So far there is little information on testis histology, fertility and tumor risk for testis tissue harboring a HSD3B2 defect in the literature (Table 3). Detailed immunohistochemical studies performed on testis biopsy material of our patient suggest low likelihood for fertility, because only very few spermatogonia were present and there was no spermiogenesis. Importantly, our patient seems at low risk for malignancy, because no delayed gonocytes or pre-malignant GCNIS changes were detected. Based on our findings and the previously published reports, it appears that HSD3B2 deficiency does affect development of the testis to a variable degree, but does not prevent maturation of fetal gonocytes to spermatogonia. However, from the limited literature available no firm conclusion about tumor risk may be drawn. Leydig cell hyperplasia (as sometimes seen in other disorders of testosterone synthesis, see Table 4) was not observed in our and the reported cases with HSD3B2 deficiency with obvious testosterone deficiency (Table 3) which could be expected to lead to an increase in LH and thus Leydig cell stimulation. This might be explained by feedback inhibition of other metabolites (e.g. estrogens) on gonadotrophins.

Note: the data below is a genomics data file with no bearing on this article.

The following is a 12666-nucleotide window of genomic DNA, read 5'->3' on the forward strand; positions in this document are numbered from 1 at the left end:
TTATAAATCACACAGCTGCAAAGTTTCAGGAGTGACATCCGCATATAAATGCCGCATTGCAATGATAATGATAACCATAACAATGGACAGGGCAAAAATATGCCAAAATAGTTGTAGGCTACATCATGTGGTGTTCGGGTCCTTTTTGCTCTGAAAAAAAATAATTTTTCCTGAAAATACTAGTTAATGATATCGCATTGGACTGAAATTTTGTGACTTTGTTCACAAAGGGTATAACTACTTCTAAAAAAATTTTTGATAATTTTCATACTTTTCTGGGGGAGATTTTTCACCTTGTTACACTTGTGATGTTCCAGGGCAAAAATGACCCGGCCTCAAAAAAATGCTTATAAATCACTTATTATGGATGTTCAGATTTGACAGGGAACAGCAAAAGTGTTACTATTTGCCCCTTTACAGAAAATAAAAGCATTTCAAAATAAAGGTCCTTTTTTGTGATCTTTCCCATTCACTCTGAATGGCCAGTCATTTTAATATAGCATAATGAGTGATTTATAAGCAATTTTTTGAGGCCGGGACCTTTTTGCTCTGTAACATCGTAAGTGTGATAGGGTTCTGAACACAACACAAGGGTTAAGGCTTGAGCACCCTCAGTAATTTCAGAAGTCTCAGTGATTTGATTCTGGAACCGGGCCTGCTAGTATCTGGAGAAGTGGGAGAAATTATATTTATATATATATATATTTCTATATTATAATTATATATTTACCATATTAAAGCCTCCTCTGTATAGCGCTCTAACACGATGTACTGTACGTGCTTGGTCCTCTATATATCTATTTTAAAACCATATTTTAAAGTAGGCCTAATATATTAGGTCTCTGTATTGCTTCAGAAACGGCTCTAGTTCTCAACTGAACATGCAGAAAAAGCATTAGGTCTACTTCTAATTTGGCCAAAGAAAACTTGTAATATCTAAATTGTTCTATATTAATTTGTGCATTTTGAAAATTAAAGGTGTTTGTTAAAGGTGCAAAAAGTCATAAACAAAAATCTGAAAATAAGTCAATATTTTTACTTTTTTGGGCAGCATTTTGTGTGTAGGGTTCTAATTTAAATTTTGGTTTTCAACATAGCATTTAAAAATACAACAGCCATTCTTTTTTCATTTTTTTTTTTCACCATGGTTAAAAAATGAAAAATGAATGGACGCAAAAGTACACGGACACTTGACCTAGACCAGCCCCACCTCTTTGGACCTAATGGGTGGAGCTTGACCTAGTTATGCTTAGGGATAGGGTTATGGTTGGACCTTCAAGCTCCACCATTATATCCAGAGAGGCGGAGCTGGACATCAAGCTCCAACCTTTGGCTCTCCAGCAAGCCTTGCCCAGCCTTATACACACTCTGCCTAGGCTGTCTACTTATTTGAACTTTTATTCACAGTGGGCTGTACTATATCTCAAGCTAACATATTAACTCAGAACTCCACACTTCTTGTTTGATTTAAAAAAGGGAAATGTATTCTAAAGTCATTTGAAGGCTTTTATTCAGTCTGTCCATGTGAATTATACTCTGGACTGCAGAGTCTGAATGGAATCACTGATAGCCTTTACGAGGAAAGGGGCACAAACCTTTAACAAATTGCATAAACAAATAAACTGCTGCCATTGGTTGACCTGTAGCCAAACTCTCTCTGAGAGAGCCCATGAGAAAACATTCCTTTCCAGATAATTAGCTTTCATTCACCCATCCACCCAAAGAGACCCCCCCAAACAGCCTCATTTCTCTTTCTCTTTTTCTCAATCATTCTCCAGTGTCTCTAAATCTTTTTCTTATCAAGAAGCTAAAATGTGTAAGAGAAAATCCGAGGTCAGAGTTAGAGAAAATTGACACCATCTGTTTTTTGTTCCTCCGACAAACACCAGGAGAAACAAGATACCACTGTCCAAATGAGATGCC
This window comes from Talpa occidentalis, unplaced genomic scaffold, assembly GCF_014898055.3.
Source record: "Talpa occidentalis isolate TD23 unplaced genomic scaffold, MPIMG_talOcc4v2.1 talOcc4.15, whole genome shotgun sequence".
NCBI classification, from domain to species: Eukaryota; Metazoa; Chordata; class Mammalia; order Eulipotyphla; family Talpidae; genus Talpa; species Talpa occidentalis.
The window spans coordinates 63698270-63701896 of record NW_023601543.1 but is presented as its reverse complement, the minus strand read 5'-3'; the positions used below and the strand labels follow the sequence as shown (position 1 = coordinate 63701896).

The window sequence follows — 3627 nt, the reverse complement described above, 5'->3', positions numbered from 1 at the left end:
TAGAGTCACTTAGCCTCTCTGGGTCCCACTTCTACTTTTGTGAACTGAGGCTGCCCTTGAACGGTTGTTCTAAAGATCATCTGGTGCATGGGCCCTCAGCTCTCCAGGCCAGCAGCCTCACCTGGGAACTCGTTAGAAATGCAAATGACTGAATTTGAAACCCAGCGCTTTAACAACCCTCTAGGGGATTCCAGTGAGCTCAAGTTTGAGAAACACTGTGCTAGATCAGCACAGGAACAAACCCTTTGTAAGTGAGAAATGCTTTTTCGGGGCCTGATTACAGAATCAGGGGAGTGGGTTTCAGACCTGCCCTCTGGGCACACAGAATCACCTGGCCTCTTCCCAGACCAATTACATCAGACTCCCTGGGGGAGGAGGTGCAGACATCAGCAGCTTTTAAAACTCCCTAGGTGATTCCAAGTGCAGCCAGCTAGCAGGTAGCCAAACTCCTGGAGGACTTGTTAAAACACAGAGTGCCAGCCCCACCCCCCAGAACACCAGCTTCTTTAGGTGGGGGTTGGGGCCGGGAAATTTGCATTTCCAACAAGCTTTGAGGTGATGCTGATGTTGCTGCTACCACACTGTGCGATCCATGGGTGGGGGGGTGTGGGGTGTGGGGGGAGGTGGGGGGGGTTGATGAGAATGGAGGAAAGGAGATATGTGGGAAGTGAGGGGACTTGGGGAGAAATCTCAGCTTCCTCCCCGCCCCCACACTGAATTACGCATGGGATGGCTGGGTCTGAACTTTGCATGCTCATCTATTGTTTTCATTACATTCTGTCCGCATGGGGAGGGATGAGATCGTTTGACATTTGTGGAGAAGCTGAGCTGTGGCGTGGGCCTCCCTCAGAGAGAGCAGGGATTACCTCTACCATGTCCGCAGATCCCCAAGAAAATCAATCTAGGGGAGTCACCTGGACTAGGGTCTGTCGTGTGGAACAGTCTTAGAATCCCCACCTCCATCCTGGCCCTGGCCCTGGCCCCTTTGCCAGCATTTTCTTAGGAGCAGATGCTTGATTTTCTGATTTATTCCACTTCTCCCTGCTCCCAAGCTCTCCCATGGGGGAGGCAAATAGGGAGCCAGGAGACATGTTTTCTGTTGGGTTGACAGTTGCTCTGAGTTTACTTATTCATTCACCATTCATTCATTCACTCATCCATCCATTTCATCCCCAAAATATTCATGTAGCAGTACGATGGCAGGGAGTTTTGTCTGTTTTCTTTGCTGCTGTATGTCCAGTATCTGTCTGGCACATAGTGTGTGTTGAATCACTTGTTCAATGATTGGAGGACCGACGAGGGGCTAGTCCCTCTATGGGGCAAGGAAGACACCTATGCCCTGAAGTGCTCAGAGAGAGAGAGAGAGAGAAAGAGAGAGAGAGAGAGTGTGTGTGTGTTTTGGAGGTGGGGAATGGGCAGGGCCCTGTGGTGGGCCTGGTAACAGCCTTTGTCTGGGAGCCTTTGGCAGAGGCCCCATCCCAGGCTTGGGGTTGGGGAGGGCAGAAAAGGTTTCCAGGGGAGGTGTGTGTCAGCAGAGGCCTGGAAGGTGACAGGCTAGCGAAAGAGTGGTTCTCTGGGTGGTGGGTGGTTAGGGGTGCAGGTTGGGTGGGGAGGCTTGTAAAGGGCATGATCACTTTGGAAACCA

Summary of reported information on testis histology, possible fertility and malignancy risk in genetic steroid biosynthetic defects.
|Disorder||Gene||Testis histology||Spermatogenesis||Malignancy risk||References|
|Lipoid congenital adrenal hyperplasia||StAR||Preserved seminiferous tubules with spermatogonia and Sertoli cells but without spermatocytes or spermatids. Hyalinized tubular walls. Fatty changes in Leydig cells (age 8 years, testes were located inguinal) (29)|